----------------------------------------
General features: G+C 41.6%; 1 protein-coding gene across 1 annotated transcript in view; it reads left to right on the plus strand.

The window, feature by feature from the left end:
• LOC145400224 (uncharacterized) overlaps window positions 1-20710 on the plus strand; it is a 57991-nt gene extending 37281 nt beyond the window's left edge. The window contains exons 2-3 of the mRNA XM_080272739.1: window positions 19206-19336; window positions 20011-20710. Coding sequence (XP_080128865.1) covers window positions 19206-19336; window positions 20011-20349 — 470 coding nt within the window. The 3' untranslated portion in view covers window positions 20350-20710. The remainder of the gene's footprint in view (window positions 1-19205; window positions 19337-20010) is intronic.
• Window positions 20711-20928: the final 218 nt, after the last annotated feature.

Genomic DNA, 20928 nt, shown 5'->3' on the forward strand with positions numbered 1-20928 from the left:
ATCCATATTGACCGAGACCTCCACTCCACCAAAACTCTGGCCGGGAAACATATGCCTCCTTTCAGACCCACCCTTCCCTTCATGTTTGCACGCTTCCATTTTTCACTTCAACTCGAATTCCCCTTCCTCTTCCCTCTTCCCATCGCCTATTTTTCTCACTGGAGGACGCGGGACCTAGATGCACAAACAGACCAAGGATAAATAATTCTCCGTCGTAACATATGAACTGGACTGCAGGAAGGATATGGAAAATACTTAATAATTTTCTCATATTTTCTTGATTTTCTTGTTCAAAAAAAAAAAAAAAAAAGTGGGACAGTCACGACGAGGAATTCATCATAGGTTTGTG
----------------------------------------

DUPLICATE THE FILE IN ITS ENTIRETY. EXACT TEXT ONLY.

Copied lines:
General features: G+C 41.6%; 1 protein-coding gene across 1 annotated transcript in view; it reads left to right on the plus strand.

The window, feature by feature from the left end:
• LOC145400224 (uncharacterized) overlaps window positions 1-20710 on the plus strand; it is a 57991-nt gene extending 37281 nt beyond the window's left edge. The window contains exons 2-3 of the mRNA XM_080272739.1: window positions 19206-19336; window positions 20011-20710. Coding sequence (XP_080128865.1) covers window positions 19206-19336; window positions 20011-20349 — 470 coding nt within the window. The 3' untranslated portion in view covers window positions 20350-20710. The remainder of the gene's footprint in view (window positions 1-19205; window positions 19337-20010) is intronic.
• Window positions 20711-20928: the final 218 nt, after the last annotated feature.

Genomic DNA, 20928 nt, shown 5'->3' on the forward strand with positions numbered 1-20928 from the left:
ATCCATATTGACCGAGACCTCCACTCCACCAAAACTCTGGCCGGGAAACATATGCCTCCTTTCAGACCCACCCTTCCCTTCATGTTTGCACGCTTCCATTTTTCACTTCAACTCGAATTCCCCTTCCTCTTCCCTCTTCCCATCGCCTATTTTTCTCACTGGAGGACGCGGGACCTAGATGCACAAACAGACCAAGGATAAATAATTCTCCGTCGTAACATATGAACTGGACTGCAGGAAGGATATGGAAAATACTTAATAATTTTCTCATATTTTCTTGATTTTCTTGTTCAAAAAAAAAAAAAAAAAAGTGGGACAGTCACGACGAGGAATTCATCATAGGTTTGTG